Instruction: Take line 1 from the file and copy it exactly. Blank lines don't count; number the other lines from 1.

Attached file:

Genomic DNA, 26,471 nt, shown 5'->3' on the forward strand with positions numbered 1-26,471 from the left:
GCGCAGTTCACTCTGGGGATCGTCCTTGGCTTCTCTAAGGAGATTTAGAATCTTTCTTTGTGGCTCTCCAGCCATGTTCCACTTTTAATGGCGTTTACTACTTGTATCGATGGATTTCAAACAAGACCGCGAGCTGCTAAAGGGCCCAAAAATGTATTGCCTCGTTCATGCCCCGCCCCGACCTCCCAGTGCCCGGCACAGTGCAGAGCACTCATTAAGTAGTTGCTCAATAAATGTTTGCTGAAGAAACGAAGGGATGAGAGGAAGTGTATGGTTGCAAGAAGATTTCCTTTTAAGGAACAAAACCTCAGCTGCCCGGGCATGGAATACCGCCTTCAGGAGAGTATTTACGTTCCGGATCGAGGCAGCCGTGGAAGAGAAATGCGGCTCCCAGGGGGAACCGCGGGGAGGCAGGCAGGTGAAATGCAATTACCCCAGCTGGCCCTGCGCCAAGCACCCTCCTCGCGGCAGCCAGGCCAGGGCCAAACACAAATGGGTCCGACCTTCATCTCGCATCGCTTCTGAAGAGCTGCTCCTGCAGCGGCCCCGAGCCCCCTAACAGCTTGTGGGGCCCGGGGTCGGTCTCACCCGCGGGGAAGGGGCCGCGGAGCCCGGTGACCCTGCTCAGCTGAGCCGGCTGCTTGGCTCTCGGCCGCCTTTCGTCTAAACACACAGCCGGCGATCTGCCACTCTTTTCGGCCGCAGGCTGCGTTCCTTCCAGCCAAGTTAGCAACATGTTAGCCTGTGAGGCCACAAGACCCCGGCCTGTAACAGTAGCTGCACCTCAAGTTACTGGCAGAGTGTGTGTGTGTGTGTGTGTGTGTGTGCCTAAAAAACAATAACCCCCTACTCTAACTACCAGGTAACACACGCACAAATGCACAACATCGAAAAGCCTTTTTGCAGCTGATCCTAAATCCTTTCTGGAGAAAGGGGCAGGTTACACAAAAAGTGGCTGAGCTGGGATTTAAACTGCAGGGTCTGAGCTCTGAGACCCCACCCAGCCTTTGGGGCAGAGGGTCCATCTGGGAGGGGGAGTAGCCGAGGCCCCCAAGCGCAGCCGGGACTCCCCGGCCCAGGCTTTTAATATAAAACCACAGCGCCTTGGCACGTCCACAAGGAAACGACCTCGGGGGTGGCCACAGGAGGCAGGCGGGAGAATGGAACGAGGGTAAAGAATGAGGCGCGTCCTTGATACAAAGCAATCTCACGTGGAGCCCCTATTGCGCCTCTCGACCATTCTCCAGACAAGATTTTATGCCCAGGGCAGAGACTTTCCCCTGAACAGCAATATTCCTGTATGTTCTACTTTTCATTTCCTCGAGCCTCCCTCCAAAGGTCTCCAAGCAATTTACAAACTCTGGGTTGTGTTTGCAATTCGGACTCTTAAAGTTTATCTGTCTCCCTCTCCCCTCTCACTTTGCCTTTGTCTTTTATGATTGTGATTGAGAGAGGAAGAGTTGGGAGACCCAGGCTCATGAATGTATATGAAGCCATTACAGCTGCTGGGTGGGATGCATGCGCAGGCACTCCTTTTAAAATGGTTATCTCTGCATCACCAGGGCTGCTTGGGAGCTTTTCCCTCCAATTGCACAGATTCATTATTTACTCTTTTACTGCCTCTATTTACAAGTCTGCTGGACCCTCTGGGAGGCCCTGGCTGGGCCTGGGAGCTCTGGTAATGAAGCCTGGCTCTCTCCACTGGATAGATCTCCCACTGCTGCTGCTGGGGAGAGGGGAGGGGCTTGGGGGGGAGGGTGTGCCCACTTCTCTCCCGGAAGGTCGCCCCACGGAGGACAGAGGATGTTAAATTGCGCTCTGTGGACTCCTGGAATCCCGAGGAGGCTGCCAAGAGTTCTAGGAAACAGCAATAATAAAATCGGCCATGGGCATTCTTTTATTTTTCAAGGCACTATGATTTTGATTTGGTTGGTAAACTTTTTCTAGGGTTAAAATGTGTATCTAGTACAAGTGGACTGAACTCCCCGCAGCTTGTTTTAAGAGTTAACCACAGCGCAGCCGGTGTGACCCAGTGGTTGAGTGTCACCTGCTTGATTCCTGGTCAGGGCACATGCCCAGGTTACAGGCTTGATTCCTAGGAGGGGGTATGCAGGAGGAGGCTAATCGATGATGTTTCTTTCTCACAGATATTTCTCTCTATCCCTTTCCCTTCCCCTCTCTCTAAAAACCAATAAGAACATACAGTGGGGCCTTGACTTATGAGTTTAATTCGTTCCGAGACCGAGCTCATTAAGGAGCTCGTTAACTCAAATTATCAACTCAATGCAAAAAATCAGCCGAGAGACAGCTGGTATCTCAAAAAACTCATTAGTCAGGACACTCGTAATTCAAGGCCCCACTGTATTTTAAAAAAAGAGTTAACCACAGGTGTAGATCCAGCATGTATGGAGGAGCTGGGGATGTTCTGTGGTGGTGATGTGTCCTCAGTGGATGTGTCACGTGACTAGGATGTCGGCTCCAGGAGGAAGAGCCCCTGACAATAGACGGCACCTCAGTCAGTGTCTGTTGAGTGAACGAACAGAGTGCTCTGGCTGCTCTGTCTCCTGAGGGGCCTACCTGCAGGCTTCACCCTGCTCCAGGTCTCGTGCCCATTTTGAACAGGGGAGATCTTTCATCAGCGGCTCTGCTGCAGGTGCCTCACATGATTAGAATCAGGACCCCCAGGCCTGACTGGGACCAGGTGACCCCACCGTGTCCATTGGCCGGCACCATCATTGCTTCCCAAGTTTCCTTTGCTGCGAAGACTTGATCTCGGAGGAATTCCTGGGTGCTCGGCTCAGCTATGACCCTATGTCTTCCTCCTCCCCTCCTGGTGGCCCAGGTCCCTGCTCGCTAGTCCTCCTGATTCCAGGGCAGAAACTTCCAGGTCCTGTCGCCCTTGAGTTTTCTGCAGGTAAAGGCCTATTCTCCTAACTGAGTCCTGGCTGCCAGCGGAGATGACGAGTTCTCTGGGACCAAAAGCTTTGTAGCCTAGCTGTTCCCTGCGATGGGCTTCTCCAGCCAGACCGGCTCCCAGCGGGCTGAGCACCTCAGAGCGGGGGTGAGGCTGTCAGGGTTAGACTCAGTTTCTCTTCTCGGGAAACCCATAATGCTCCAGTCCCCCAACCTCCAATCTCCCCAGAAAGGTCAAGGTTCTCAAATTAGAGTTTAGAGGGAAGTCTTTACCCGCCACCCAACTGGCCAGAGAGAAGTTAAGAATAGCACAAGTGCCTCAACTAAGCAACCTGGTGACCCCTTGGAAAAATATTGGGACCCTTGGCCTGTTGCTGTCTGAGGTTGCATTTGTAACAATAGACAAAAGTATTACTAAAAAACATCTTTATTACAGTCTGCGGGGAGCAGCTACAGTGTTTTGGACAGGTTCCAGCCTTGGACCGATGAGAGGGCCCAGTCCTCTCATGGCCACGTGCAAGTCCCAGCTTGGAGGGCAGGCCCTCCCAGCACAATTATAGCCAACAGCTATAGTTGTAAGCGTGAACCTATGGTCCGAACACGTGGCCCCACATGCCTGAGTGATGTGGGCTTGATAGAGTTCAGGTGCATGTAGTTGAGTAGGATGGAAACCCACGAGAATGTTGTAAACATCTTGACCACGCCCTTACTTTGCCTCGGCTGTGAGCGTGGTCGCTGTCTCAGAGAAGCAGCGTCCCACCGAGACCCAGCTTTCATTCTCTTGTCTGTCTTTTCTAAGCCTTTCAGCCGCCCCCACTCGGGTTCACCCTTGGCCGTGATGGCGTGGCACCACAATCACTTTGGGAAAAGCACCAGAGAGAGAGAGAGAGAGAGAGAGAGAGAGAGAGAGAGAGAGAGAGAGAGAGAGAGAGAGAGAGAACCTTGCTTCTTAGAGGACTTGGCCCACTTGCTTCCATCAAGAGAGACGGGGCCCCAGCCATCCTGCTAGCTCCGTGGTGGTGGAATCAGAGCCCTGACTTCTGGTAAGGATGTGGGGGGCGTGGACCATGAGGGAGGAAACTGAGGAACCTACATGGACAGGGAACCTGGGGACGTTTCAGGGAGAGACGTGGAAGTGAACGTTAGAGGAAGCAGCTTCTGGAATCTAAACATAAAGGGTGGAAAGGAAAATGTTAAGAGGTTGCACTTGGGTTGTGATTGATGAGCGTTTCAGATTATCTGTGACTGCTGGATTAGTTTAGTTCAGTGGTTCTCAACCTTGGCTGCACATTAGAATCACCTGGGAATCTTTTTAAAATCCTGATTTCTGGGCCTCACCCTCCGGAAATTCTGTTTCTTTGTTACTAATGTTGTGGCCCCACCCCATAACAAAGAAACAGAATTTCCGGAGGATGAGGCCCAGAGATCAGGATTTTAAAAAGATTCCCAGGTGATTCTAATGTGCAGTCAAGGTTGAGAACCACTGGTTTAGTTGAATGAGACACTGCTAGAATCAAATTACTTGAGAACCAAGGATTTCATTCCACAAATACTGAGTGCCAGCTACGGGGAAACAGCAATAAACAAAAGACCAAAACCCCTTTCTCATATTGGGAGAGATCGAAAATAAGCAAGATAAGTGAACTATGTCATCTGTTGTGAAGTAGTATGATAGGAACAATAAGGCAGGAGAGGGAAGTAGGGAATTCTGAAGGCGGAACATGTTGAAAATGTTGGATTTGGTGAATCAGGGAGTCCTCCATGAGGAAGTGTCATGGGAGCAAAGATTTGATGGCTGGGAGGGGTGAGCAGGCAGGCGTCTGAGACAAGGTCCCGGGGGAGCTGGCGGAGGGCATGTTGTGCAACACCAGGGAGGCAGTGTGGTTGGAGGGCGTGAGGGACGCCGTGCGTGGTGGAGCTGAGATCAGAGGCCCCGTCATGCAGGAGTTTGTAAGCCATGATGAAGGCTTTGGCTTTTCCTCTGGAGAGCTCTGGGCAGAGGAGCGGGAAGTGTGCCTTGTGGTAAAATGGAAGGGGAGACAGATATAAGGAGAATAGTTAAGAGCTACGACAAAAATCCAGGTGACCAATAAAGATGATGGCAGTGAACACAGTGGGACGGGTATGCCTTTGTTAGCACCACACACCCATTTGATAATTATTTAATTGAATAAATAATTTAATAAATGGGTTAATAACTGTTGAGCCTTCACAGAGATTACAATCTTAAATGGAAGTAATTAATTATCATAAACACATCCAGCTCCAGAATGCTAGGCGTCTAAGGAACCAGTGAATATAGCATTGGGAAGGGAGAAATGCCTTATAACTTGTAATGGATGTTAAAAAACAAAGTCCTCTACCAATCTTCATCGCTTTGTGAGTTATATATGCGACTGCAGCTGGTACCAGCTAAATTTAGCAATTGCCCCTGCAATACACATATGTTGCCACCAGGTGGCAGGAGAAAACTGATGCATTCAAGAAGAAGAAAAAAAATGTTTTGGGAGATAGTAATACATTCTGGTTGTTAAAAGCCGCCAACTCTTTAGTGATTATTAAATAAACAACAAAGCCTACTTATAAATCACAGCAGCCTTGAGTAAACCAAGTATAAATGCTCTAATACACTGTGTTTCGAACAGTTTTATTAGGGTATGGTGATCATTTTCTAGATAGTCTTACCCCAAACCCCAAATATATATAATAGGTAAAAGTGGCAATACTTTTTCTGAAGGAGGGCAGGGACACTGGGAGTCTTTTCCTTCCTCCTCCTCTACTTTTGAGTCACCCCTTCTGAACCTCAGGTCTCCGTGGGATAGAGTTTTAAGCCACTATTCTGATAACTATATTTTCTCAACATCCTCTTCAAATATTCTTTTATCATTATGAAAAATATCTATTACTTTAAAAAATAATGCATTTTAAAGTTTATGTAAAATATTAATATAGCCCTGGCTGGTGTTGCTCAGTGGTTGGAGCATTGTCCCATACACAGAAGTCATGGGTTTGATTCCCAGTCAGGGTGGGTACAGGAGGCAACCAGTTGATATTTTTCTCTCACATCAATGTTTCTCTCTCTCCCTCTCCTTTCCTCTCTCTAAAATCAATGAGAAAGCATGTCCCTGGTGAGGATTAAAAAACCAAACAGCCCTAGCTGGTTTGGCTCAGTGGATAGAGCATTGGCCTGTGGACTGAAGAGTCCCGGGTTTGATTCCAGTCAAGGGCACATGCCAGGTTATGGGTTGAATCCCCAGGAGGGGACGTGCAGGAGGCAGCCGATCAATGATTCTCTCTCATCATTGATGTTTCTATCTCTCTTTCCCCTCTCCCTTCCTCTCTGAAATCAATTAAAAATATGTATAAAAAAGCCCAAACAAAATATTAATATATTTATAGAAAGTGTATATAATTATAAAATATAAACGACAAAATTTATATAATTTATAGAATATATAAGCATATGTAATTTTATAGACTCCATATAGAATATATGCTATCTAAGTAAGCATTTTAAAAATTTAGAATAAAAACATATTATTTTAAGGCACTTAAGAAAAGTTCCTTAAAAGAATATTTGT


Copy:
Genomic DNA, 26,471 nt, shown 5'->3' on the forward strand with positions numbered 1-26,471 from the left: